Advancing the potential of sustainable ocean-based economies: trade trends, market drivers and market access



Over the past decades, the challenges facing the world have intensified at a speed that puts our oceans and the people and economies that rely on them in peril. Overfishing and chemical and plastic pollution have resulted in species extinctions, variations in the biomass levels of the oceans, and the degradation of ecosystems, leading to the loss of half of all living corals. In addition, the impact of climate change has led to a rise in sea levels, ocean temperatures, ocean acidification, de-oxygenation, shifts in fish distribution, decrease in fish stocks, coastal erosion and extreme weather events.

Oceans are home to 80 per cent of the world’s biota and their ecosystems have a higher diversity of living organisms than terrestrial ecosystems. The Sustainable Oceanbased Economies Classification (SOEC) prepared by UNCTAD identifies 100 clusters (from over 780 industries) of goods, services and energy industries that are dependent on the oceans.

Although all ocean-based industries are traded, little is known about these industries in the context of the blue economy, the size and trends of the trade flows, market access challenges and opportunities, or the supply side gap. Even less is known about the interplay between trade and the interconnectivity and complexity of the sectors. Their impact on oceans ecosystems is also largely unknown. Likewise, information on social issues such as vulnerable communities, or the prevalence of gender inequality, is also lacking for most ocean-based industries.

This report is a first step towards filling the knowledge gap about sustainable ocean economies. It provides a base for further research and analysis and sets qualitative and quantitative baselines for comparison and understanding. Using UNCTAD’s SOEC, the report examines trade data availability, describes the industries that are part of the classification, takes stock of export trends, analyses the market drivers of these industries, and evaluates market access through an analysis of tariff and non-tariff barriers to trade.

The report finds that at the global level, trade data are available for only 61 of 100 ocean-based industry clusters. Filling this data gap will be crucial to better identify and address the challenges and opportunities of the oceans economy.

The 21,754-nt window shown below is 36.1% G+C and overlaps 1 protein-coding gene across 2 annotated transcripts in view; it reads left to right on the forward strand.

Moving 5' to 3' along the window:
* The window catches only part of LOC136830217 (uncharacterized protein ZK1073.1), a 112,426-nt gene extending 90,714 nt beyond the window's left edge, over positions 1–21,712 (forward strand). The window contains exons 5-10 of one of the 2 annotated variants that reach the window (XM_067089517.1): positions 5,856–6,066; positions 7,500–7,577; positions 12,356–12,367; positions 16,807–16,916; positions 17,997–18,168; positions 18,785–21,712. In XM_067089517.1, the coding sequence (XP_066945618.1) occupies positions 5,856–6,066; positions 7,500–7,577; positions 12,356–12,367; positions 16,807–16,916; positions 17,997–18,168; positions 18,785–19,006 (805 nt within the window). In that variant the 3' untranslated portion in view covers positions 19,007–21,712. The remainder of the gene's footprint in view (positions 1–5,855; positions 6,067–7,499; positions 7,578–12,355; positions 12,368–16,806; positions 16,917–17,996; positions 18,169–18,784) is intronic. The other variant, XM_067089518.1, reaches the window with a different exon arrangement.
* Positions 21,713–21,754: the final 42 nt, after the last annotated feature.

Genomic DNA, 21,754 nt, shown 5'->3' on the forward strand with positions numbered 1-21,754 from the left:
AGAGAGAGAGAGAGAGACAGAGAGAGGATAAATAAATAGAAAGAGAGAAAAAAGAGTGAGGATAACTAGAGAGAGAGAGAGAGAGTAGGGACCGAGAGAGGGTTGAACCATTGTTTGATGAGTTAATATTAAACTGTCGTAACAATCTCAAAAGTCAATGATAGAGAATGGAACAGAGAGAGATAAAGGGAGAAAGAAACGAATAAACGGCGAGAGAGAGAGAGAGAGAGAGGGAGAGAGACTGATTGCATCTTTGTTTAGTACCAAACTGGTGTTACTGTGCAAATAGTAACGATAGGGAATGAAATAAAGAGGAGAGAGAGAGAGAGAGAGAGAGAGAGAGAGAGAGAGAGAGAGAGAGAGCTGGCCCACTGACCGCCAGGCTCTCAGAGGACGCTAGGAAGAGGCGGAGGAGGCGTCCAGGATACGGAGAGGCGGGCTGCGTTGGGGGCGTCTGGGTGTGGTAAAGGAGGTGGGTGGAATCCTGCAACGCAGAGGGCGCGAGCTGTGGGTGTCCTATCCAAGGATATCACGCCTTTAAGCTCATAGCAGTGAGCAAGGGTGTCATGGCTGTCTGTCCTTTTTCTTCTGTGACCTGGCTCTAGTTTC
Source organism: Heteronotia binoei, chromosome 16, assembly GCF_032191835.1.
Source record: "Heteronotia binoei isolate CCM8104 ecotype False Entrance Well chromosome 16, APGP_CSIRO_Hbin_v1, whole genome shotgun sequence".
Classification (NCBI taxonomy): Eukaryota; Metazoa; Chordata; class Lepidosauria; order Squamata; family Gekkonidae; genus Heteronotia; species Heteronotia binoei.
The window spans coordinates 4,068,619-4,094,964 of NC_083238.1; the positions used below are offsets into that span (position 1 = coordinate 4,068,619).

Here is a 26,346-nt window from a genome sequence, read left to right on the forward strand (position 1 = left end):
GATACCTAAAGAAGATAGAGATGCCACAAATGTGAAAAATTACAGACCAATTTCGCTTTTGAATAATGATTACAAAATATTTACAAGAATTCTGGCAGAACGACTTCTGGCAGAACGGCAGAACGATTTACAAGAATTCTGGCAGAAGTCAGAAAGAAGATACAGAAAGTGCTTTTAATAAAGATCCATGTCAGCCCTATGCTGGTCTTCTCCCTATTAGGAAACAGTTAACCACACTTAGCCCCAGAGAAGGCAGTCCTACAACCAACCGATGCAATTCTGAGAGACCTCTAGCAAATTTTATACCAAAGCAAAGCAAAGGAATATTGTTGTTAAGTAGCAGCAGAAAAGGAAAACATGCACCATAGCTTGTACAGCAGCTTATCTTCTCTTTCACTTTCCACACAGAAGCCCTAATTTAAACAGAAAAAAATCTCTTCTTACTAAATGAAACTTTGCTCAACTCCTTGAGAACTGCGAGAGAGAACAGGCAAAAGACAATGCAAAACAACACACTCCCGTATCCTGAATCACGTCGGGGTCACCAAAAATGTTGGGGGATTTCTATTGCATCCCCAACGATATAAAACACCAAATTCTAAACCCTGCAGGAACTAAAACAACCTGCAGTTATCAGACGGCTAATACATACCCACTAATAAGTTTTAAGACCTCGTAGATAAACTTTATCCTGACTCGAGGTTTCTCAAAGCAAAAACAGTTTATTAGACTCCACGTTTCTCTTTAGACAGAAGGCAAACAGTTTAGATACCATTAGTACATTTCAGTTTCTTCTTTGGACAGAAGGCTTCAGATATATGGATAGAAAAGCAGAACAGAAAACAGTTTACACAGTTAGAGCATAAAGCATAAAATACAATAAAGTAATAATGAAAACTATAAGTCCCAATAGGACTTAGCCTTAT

At the country level, in most subsectors, an increasing number of countries are trading less traditional industries such as seafood processed by-products, sport boats, cosmetics, etc. The level of disaggregation and information about market drivers also reveal that leading countries are venturing into new products and developing value chains.

The COVID-19 pandemic has shown the fragility of the global economy, revealed the critical role of product and market diversification, and the importance of sustainability.

This report considers that there will be an uneven downwards trend and significant uncertainty in most oceans economy sectors because of the COVID-19 pandemic and its impact on exports, but it does not attempt calculations or analysis beyond 2018 because its purpose is to provide a quantitative baseline and an initial sectoral overview. Also, many of the impacts of COVID-19 may not yet be fully captured by international datasets because of lags in reporting.

Finally, the report identifies regional and international cooperation as essential to fill data gaps, democratize access to and development of technologies, and promote regulatory harmonization and transparency. These, together with advocacy and building national capacities, are critical to cope with the challenge of a sustainable oceans economy.